mbed OS 2 and mbed OS 5

This is the handbook for mbed OS 2. If you’re working with mbed OS 5, please see the new handbook and API References. For the latest CAN API, please see CAN.

CAN or Controller-area Network is a bus standard designed to allow microcontrollers and devices to communicate with each other without a host computer.

Hello World!

This example sends from one CAN bus (can1) an counter while it is listen on the other CAN bus (can2) to receive a packet. Each bus controller should be connected to a CAN bus transceiver. These should be connected together at a CAN bus.

In order to use CAN, you need transceivers, which change the digital signal (RD/TD), outputted by the LPC1768 into a differential signal, which is transmitted along the CAN bus to the other nodes. As well as this, you need two 120 Ohm terminating resistors at either end of the bus. Without both the transceivers and the terminating resistors, the bus will not work properly. Below is an example circuit, which demonstrates how to set up a CAN bus, which simply loops the data between the mbed LPC1768's two CAN buses.



If using the LPC1768, or the LPC11C1X series, the transceivers are not included on the chip, so the two transceivers are required. However, if you are using the LPC11C2X series, you do not need transceivers, as they are already present on the chip. In both cases, you need terminating resistors.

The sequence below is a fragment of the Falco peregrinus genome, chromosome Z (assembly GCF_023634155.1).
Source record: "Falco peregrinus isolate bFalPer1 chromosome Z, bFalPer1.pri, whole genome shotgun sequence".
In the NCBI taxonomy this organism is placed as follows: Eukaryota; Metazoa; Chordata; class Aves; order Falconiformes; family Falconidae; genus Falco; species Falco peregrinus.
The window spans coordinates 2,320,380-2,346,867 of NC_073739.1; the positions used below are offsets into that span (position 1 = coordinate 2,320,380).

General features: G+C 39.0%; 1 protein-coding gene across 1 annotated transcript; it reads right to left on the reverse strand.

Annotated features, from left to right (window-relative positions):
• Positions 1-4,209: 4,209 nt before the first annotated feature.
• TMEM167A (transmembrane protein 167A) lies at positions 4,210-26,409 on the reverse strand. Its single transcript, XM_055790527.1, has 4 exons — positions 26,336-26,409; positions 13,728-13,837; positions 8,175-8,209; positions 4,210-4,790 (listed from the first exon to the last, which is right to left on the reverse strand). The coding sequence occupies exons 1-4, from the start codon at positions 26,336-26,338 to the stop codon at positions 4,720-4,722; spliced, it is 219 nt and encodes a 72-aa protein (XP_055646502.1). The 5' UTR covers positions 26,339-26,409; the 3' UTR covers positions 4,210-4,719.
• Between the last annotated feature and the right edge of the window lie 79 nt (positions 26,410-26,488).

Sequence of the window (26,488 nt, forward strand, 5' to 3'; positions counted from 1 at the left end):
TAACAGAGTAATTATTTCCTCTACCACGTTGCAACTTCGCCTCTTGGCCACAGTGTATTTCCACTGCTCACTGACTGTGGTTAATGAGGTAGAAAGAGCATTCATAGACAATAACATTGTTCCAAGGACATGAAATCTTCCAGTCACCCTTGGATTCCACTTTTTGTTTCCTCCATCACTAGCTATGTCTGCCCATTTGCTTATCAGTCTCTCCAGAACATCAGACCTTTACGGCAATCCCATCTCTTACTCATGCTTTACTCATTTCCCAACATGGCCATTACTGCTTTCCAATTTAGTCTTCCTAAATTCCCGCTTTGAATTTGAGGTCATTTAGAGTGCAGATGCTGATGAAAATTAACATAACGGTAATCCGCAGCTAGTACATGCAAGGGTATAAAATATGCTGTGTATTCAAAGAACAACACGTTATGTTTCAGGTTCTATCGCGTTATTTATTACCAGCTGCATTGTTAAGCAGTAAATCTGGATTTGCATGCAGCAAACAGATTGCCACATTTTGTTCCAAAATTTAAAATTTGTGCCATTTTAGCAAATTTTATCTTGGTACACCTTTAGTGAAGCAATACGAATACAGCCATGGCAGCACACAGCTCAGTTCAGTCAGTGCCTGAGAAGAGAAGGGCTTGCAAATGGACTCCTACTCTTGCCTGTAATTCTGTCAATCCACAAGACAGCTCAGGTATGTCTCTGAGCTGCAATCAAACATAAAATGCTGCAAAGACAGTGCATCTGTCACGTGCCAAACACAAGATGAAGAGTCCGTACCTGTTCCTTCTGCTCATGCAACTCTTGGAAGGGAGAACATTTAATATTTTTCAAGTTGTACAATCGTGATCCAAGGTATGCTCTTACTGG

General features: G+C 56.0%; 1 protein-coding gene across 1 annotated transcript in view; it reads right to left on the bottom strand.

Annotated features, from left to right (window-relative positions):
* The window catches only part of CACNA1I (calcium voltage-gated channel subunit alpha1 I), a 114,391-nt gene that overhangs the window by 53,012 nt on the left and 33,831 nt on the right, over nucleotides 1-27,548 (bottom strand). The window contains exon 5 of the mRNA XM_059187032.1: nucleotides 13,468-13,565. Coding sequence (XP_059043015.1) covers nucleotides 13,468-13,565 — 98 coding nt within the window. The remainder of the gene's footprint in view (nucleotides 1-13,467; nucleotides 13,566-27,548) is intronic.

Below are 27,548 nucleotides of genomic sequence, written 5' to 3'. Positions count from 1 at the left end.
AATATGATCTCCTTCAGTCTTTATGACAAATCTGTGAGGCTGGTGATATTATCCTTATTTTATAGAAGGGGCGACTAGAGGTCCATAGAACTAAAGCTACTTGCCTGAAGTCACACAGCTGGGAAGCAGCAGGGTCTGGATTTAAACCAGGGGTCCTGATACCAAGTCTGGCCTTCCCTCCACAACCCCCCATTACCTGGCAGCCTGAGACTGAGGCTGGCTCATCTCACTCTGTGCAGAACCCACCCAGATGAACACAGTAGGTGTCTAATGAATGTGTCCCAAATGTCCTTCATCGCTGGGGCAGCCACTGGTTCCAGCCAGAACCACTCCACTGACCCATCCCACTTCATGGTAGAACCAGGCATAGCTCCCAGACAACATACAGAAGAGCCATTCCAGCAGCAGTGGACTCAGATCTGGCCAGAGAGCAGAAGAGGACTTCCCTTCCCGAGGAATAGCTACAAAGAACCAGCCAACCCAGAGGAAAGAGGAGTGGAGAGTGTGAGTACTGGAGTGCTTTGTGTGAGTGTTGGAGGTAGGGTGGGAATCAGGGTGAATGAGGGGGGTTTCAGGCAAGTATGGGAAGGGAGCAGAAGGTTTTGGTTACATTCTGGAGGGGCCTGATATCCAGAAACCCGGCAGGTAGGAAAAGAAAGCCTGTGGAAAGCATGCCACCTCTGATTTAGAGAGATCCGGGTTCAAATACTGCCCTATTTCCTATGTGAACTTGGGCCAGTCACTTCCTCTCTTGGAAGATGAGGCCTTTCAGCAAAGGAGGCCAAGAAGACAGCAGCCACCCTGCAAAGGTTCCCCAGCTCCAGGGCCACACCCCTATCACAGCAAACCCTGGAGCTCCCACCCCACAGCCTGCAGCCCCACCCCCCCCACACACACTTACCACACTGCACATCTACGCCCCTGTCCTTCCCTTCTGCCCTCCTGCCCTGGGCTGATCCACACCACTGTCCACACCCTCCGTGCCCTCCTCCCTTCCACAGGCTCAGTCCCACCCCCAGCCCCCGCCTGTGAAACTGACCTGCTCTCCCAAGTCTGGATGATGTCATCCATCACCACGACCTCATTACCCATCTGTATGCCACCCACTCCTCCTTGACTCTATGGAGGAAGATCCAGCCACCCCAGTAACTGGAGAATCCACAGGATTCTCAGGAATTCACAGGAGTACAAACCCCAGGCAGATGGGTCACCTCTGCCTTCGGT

The mbed's pins are 5V tolerant, so this example will work. However, do not assume that the chip you are using has 5V tolerant pins, so consult with the user manual/datasheet of your device to check this. If it is not 5V tolerant, a logic level converter can be used, to lower the logic levels to 3.3V logic.

Loopback example

#include "mbed.h"

Ticker ticker;
DigitalOut led1(LED1);
DigitalOut led2(LED2);
CAN can1(p9, p10);
CAN can2(p30, p29);
char counter = 0;

void send() {
    if(can1.write(CANMessage(1337, &counter, 1))) {
        printf("Message sent: %d\n", counter);
    led1 = !led1;

int main() {
    ticker.attach(&send, 1);
    CANMessage msg;
    while(1) {
        if( {
            printf("Message received: %d\n",[0]);
            led2 = !led2;


API summary

Import library

Public Member Functions

  CAN (PinName rd, PinName td)
  Creates an CAN interface connected to specific pins.
int  frequency (int hz)
  Set the frequency of the CAN interface.
int  write ( CANMessage msg)
  Write a CANMessage to the bus.
int  read ( CANMessage &msg, int handle=0)
  Read a CANMessage from the bus.
void  reset ()
  Reset CAN interface.
void  monitor (bool silent)
  Puts or removes the CAN interface into silent monitoring mode.
int  mode (Mode mode)
  Change CAN operation to the specified mode.
int  filter (unsigned int id, unsigned int mask, CANFormat format=CANAny, int handle=0)
  Filter out incomming messages.
unsigned char  rderror ()
  Returns number of read errors to detect read overflow errors.
unsigned char  tderror ()
  Returns number of write errors to detect write overflow errors.
void  attach (Callback< void()> func, IrqType type=RxIrq)
  Attach a function to call whenever a CAN frame received interrupt is generated.
template<typename T >
void  attach (T *obj, void(T::*method)(), IrqType type=RxIrq)
  Attach a member function to call whenever a CAN frame received interrupt is generated.
template<typename T >
void  attach (T *obj, void(*method)(T *), IrqType type=RxIrq)
  Attach a member function to call whenever a CAN frame received interrupt is generated.


The CAN Interface can be used on mbed pins p9/p10 and p30/p29

See the Pinout page for more details

The CAN Interface can be used to write data words out of a CAN port and will return the data received from another CAN device. The CAN clock frequency can be configured.